How can a show about flesh-eating zombies and crossbow-wielding hillbillies be boring, you ask? Unnecessary 90-minute episodes. AMC spread three of this season's eight episodes from 9:00 to 10:30 pm, for a total of around 60 minutes, even if there wasn't enough story to go around. The result was plenty of unnecessary TV.
The Grand Tour suffers from a similar problem with its first big road-trip special. Blissfully free of studio jokes, The American, and Celebrity Braincrash, the show spreads the team's Namibian trek in three beach buggies across two installments and 102 minutes of television. An episode that long only works if there's enough content to keep the pace up – see the 116-minute Heart of Africa special from Top Gear's 19th season to see what I mean. But the Namibia special stretches too little across too much, particularly in the 44-minute first installment.
Here's what you need to know about the first half. There's an empty tent – it's the only time the show's iconic, mobile studio appears – before the show cuts to a Namibian beach with a helpful sign denoting a meeting point. The hosts arrive, explain their beach buggies, insult each other and their vehicle choices, and then proceed to wander idiotically around the Namib Desert and along the Atlantic coast.
The best thing I can say about this segment is that it's – unsurprisingly – beautiful to behold. The quality of The Grand Tour's work feels more appropriate for the BBC's phenomenal Planet Earth series, rather than some geeky car show, and that's doubly true of the entire Namibian saga. The show brilliantly displays the vastness and desolation of the Namib Desert, while the later segments are just as stunning – I'd rather not spoil those, because they're truly jawdropping.
But that beauty can't obscure the fact that part one of The Grand Tour's first big adventure feels like a waste of time. In the excellent Bolivian adventure from Top Gear's golden era, the inept hosts end up stuck on an Amazonian beach for 24 hours, before attempting a brutal trek through the jungle. When it takes the team over a day to cover less than a mile, the challenging nature is clear without taking up an undue amount of the episode. It's short, sweet, and easy to digest.
Namibia takes that same lack of progress and spreads it across 44 minutes of television. Want to watch the hosts scream while going down the backside of some very large sand dunes or simply get lost in the darkness of a desert night for three-quarters of an hour? Part one is worth a watch. Waiting for some actual progression towards the goal Executive Producer Andy Wilman assigned? Check out part two.
In the second half of the Namibian special, the team actually progresses across both different terrain and toward its arbitrary finish line. While part two is inarguably more exciting and entertaining than part one, the pacing feels broken as the show charges heedlessly from antic to antic, dismissing previous angles with abandon. For example, early in part two, the team decides to take a stand against rhino poachers. It's a very good, noble cause that ends with Clarkson "shooting" Hammond with a tranquilizer gun. Following a helicopter stunt, there are no mention rhinos for the rest of the episode.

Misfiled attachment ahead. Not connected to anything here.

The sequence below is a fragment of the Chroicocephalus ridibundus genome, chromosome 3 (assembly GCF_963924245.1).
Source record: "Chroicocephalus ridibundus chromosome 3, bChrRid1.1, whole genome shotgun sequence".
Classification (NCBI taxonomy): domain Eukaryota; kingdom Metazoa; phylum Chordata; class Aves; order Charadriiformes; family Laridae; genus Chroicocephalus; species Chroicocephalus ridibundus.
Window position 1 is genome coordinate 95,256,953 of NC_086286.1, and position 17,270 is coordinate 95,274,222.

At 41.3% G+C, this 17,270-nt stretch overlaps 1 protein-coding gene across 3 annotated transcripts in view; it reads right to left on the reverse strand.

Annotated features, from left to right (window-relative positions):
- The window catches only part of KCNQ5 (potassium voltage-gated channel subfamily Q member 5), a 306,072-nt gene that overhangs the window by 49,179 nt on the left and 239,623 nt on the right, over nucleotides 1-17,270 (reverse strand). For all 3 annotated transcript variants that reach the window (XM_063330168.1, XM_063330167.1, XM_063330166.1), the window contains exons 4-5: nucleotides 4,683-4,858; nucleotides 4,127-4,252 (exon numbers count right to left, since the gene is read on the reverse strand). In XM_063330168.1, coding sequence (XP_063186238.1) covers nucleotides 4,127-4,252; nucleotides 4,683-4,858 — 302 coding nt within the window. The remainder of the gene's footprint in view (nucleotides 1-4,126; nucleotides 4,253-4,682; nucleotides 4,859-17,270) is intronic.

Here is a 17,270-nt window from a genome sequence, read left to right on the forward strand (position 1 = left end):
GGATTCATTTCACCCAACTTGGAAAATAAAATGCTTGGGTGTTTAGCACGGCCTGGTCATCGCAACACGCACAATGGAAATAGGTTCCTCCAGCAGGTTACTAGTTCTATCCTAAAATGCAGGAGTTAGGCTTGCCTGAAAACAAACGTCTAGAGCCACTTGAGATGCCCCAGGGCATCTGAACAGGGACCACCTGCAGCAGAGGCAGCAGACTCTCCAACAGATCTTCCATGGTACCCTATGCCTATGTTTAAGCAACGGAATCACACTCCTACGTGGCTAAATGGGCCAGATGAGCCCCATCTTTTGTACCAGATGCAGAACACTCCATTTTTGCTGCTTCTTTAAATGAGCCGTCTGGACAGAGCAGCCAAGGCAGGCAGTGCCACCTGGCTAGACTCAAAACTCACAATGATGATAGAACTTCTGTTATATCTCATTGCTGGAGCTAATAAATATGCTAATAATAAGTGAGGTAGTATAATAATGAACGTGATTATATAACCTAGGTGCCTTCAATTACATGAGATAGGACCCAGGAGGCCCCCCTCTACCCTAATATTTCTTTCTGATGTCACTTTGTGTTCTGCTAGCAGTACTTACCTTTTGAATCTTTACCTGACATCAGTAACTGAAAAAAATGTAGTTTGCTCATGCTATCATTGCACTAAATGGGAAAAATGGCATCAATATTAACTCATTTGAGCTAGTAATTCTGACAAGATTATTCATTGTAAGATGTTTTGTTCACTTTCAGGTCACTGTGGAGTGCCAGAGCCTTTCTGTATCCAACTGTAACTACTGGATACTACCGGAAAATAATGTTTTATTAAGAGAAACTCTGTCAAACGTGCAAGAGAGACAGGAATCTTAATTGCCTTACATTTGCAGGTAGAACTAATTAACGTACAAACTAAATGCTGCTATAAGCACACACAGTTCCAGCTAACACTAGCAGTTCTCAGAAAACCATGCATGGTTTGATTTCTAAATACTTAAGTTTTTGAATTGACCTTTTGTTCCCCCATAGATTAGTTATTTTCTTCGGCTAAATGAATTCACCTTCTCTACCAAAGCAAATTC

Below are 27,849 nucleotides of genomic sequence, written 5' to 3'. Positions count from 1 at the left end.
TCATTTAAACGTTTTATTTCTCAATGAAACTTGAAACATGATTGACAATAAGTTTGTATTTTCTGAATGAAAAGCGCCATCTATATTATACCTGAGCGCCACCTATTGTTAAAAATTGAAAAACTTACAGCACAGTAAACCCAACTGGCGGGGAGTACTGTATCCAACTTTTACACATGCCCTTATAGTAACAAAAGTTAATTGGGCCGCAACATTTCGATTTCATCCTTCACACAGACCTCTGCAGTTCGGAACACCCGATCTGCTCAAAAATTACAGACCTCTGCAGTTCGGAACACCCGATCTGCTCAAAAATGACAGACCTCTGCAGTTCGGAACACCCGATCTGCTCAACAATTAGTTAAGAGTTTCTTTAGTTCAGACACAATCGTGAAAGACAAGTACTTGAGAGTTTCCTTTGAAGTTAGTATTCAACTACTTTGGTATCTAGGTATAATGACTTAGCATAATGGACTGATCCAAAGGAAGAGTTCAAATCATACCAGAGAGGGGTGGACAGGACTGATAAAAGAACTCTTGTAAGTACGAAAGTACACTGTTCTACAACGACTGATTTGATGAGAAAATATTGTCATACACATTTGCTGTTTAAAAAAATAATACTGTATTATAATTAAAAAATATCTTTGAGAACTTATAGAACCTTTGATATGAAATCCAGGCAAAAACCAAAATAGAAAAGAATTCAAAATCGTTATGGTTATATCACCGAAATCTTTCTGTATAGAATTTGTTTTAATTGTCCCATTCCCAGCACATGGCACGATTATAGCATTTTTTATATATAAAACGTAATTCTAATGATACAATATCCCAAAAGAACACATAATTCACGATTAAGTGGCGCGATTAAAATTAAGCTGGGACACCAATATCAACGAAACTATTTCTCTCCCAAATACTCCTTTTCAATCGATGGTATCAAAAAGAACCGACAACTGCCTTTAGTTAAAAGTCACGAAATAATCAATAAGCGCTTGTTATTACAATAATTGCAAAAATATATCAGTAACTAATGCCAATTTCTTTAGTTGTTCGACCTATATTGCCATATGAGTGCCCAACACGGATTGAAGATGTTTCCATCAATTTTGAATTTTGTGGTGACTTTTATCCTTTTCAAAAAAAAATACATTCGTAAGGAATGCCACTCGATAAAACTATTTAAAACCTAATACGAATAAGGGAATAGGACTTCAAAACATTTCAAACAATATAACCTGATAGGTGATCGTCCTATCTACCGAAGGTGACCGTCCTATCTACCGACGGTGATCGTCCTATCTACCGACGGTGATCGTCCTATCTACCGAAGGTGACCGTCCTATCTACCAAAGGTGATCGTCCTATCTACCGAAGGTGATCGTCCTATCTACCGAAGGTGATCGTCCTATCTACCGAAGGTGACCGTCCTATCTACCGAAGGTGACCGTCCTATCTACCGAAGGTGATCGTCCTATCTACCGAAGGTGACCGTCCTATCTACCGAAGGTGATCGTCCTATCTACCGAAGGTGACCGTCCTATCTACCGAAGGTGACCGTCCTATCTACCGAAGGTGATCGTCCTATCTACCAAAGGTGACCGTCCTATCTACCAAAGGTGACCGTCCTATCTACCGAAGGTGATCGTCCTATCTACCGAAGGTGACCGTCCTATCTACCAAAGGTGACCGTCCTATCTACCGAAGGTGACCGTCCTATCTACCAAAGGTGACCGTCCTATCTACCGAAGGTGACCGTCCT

I could have gotten behind this angle, if the producers built the episode around it. Imagine Wilman texting the team some interesting facts about rhino poaching and tasking them with preventing it. Sure, it'd be wildly staged because poachers are legitimately dangerous folks, but that lone angle is better than jumping from antic to antic, and it'd shed some light on a very real issue. Likewise, the final part of the episode seemingly comes out of nowhere, rather than being an organic, necessary thing. For that reason, part two feels like it lasts about 15 to 20 minutes longer than it really needs to be.
Ultimately, the Namibia special works best when the biggest challenge for the hosts isn't poachers, but the terrain. The first part, with its dunes and tides, is fun, just not for 45 minutes. Likewise, part two is at its best when the brutal terrain begins breaking the team's buggies. It feels like Namibia is challenging Clarkson, Hammond, and May with its steep sand dunes, washboard roads, dangerous fesh fesh sand, and boulder-strewn fields. Instead, fishing adventures, rhino protection, and some other nonsense break up the challenges of the terrain.
The overarching point here is that The Grand Tour's first two-parter would have worked far better in a single installment. The producers could have easily slashed the 102-minute runtime down to 70 or 75 minutes by eliminating the poaching element, most of the first episode, and the final challenge – it'd be tighter, more digestible TV. In other words, focus on terrain and distance. Top Gear used that strategy to great effect in other specials, like the Bolivian off-road adventure, the Vietnamese bike challenge, the Botswana trek, and it would have worked in Namibia. Instead, this promising special feels bloated and overlong, which is a shame. As Clarkson says, "Namibia is a beautiful bastard of a country." I just wish The Grand Tour's first special was as deserving of the same praise.
And with that, I'm done. This is my final story as a contributor to Autoblog (I'm sure that will come as a relief to some of my more ardent critics in the Comments). As I prepare to move away from Autoblog after three-and-a-half years, I wanted to take this moment to thank the editorial team for their guidance and help. And for you Commenters, you're some of the toughest and most frustrating people I've ever dealt with – I mean that as the highest compliment. I've tried to read every comment and critique on my stories throughout the years, and I'm certain that your ardent fact checking, criticism (constructive or otherwise), and general banter has made me a better writer. I thank you, and hope you'll continue serving the Autoblog community in the same manner.